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No ineffective assistance because the defendant could not prove he would have pled guilty to the mandatory minimum sentence

In Osley v. United States, the Eleventh Circuit rejected the defendant’s section 2255 claim that his counsel failed to advise him he faced a mandatory sentence, because he had turned down a plea offer prior to trial that would have given him only 70 months. Osley was convicted of multiple counts commercial sex trafficking of a minor by means of force fraud and coercion, including a violation of 18 U.S.C. § 1591. Following the Miami federal criminal trial Osley was sentenced to 365 months and his sentence and conviction were affirmed. He filed a motion to vacate sentence pursuant to 28 U.S.C. 2255 claiming (1) his counsel was ineffective for failing to inform him of the mandatory minimum 15 year sentence for violating § 1591, (2) appellate counsel was ineffective for failing to challenge an obvious double counting violation of his sentencing guidelines, and (3) counsel failed to advise him he faced life term of supervised release.

Prior to trial his counsel discussed the possibility of a plea agreement. Both counsel and the prosecutor agreed that the guidelines calculation would be 97 to 121 months. At a status hearing held by the district court the prosecutor also informed the court there was no mandatory sentence under the sentencing guidelines and if found guilty he would be facing 97 to 121 months. The defendant had previously rejected a plea offer of 80 months. Osley chose a trial where the government’s star witness was a 17 year old victim was a run-away from home who said Osley promised to buy her ticket to Miami and discovered that she would have to become a prostitute for him, and described how he threatened her with a gun because she did not bring in enough money. After the trial and an during the Presentence Investigation interview, the probation officer informed the defendant and his counsel that the statute had been amended by Congress prior to the date Osley violated the statute, making the penalty a 15 year mandatory minimum sentence. The PSI also recommended a four level enhancement for uncharged conduct, giving him a range of 210 to 260 months. The judge also imposed a variance up by three levels.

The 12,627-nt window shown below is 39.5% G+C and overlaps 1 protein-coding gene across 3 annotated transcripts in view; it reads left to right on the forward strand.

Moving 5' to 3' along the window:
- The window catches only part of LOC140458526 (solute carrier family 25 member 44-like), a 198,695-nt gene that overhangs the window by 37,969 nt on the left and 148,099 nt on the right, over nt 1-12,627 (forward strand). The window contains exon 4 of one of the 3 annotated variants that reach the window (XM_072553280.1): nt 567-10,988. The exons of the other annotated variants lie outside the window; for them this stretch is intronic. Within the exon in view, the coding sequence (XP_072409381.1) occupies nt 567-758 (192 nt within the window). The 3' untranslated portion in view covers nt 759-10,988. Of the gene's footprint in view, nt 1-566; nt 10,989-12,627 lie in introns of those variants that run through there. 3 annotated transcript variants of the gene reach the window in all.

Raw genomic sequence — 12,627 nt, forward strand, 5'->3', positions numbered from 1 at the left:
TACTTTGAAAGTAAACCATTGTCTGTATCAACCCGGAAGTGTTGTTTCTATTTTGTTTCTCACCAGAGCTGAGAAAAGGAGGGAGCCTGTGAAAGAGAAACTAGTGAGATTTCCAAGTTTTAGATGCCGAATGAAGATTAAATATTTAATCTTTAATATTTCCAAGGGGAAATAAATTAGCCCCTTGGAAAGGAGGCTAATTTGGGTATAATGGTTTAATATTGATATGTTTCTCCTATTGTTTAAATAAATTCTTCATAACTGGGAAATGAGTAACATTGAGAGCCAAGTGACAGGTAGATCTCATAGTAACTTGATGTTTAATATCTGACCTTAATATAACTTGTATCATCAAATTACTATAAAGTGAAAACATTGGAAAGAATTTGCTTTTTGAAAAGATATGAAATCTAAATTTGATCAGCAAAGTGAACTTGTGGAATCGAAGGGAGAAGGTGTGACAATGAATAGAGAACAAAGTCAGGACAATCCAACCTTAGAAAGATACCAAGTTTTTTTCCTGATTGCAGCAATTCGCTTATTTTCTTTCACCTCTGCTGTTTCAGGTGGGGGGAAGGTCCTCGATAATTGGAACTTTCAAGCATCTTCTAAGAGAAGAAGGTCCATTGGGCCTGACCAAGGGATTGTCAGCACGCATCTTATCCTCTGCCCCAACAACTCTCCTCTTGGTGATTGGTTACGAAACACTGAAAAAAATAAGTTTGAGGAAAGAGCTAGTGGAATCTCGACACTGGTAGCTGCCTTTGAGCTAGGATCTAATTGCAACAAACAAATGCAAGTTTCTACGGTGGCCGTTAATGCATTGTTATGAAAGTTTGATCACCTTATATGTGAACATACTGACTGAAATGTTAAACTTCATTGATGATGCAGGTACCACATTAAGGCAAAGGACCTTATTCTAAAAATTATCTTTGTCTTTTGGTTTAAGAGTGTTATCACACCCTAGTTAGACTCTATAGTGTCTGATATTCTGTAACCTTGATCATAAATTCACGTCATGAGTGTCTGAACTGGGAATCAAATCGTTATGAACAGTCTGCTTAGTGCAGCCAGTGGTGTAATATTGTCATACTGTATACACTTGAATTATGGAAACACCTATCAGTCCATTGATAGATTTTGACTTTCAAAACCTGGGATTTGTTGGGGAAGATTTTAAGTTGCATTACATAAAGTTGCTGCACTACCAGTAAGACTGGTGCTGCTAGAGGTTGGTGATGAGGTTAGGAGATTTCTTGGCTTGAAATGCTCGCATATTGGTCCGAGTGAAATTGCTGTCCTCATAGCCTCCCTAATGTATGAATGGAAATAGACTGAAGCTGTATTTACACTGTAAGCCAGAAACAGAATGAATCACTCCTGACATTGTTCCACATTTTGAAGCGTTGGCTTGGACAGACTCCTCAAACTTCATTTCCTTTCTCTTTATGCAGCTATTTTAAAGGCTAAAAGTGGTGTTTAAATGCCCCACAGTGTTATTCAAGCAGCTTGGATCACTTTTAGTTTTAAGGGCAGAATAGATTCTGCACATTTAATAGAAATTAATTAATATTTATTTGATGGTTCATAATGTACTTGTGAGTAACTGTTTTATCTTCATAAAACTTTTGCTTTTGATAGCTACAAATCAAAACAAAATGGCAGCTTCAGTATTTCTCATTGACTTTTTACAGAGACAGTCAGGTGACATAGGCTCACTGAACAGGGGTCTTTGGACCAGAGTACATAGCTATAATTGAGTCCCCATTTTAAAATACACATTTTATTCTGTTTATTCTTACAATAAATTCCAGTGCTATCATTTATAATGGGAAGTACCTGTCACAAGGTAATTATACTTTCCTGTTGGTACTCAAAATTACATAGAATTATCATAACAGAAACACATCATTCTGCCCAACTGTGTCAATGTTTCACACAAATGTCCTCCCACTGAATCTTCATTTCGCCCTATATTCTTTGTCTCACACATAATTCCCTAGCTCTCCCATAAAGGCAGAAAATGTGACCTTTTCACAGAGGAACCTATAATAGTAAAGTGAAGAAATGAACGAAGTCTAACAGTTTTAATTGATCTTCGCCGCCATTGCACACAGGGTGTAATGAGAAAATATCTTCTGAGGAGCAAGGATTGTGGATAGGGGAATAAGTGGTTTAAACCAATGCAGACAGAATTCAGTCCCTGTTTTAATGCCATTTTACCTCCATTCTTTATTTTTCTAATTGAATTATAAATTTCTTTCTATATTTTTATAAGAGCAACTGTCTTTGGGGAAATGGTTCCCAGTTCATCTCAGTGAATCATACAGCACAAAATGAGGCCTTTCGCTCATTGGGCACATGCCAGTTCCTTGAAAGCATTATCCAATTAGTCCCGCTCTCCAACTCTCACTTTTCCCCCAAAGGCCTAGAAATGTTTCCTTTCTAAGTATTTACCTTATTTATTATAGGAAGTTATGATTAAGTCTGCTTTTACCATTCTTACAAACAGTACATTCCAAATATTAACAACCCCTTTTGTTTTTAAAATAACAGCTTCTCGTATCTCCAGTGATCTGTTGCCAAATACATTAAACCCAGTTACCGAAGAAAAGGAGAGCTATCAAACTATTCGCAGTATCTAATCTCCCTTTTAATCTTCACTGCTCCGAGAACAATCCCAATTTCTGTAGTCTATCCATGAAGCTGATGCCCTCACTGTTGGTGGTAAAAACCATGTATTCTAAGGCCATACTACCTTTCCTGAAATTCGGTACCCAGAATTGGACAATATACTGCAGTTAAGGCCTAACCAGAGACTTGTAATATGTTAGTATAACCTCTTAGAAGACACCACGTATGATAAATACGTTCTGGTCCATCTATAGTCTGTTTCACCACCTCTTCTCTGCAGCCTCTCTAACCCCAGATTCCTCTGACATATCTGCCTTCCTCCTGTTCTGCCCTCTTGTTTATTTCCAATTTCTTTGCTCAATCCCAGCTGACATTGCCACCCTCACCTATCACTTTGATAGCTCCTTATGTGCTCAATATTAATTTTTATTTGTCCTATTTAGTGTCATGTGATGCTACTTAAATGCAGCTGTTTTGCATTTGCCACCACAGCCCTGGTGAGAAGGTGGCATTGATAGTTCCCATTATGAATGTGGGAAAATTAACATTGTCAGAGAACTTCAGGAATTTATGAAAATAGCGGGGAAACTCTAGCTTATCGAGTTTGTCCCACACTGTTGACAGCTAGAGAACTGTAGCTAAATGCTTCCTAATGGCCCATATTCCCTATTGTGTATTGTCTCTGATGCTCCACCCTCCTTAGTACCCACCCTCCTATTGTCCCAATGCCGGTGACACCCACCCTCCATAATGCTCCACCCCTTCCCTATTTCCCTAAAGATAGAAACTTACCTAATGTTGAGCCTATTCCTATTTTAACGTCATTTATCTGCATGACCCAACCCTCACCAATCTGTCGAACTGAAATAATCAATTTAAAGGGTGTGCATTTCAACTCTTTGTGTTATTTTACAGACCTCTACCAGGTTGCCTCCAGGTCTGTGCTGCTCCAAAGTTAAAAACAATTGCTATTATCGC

While the Eleventh Circuit had serious doubts about whether counsel’s performance satisfied the standard of reasonableness required by the Sixth Amendment, it found that the defendant could not meet the prejudice pronged of Strickland. It rejected the Osley’s claim that he would have taken the 15 year mandatory sentence had he known he was facing 262 months under the guidelines, because Osley had rejected the government’s offer of 70 to 87 months. The 15 year deal that the defendant claims he would have taken was substantially more time than the deal he rejected. The court did not accept his claim that he would have taken 15 year deal even if he had known he would be facing a guideline range of up to 262 months. Furthermore, the defendant’s denial of guilt was a factor in determining whether he would have accepted the government’s plea offer.

The court found no ineffective assistance for failing to advise that the sentence carried a lifetime supervised release since the defendant was informed that the court could impose a maximum sentence of life in prison, and no ineffective assistance for failure to raise the double counting argument and because the court was not convinced that applying the four levels enhancement was error.

In my opinion this case should have been reversed because the defendant was not fully informed he faced an upside risk of 262 months. Knowing that risk would he have rolled the dice with a trial even though the plea offer was 180 months? Its seems he met the prejudice requirement.

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